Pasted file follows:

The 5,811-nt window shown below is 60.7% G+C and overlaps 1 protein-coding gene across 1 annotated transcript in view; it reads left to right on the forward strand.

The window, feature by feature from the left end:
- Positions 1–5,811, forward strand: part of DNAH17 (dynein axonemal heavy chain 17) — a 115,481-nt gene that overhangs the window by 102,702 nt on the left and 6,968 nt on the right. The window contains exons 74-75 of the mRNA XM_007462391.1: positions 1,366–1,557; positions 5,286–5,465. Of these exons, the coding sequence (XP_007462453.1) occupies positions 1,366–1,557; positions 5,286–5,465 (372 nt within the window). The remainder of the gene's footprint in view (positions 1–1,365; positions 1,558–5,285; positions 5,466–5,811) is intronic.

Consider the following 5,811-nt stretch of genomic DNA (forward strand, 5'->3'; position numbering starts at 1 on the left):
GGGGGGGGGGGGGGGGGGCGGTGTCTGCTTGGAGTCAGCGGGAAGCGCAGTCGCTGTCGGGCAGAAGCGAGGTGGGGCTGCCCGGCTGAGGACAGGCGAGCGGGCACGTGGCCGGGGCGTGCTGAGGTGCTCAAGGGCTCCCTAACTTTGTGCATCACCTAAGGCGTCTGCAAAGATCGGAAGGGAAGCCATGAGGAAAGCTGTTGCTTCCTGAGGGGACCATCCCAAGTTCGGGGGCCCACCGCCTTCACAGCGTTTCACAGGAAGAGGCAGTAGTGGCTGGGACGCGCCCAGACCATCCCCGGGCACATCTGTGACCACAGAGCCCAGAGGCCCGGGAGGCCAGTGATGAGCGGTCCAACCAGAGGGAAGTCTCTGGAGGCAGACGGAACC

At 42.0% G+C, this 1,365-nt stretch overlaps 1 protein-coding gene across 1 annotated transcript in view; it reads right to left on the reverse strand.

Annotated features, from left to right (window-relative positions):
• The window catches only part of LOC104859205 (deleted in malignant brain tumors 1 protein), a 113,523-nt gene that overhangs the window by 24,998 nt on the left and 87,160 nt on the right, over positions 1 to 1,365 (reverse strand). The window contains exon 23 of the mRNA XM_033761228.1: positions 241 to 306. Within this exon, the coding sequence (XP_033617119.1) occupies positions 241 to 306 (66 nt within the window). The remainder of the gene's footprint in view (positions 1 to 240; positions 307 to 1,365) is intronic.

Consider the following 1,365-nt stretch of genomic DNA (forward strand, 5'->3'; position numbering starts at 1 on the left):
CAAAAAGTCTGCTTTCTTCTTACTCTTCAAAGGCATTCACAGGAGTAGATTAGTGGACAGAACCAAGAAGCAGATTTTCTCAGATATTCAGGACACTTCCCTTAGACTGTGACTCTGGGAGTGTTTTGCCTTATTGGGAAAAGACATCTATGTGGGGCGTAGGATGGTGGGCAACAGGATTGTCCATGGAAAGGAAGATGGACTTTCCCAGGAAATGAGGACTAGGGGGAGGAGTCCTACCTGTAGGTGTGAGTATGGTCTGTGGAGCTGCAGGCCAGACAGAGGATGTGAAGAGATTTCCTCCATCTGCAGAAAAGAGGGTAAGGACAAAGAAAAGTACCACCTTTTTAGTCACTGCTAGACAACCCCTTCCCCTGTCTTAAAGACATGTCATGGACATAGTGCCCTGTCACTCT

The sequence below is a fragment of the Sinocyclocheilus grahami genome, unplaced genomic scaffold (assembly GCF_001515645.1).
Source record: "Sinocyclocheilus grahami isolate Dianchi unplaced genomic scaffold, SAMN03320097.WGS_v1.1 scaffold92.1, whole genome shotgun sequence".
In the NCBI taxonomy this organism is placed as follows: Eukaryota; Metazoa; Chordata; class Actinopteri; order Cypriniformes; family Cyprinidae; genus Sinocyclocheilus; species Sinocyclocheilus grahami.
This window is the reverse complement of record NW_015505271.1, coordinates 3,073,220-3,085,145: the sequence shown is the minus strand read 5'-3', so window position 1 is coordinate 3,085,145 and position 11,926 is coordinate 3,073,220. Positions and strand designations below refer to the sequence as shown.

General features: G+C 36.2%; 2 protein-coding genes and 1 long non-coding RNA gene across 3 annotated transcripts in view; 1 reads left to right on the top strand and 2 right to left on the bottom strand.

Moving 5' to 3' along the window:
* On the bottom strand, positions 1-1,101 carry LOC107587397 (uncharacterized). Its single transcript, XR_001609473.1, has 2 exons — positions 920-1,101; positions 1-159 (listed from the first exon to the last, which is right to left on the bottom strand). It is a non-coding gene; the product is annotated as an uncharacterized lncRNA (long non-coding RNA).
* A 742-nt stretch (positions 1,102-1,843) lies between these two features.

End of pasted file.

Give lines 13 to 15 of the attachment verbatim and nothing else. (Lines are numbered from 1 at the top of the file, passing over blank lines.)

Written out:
In the NCBI taxonomy this organism is placed as follows: Eukaryota; Metazoa; Chordata; class Actinopteri; order Cypriniformes; family Cyprinidae; genus Sinocyclocheilus; species Sinocyclocheilus grahami.
This window is the reverse complement of record NW_015505271.1, coordinates 3,073,220-3,085,145: the sequence shown is the minus strand read 5'-3', so window position 1 is coordinate 3,085,145 and position 11,926 is coordinate 3,073,220. Positions and strand designations below refer to the sequence as shown.

General features: G+C 36.2%; 2 protein-coding genes and 1 long non-coding RNA gene across 3 annotated transcripts in view; 1 reads left to right on the top strand and 2 right to left on the bottom strand.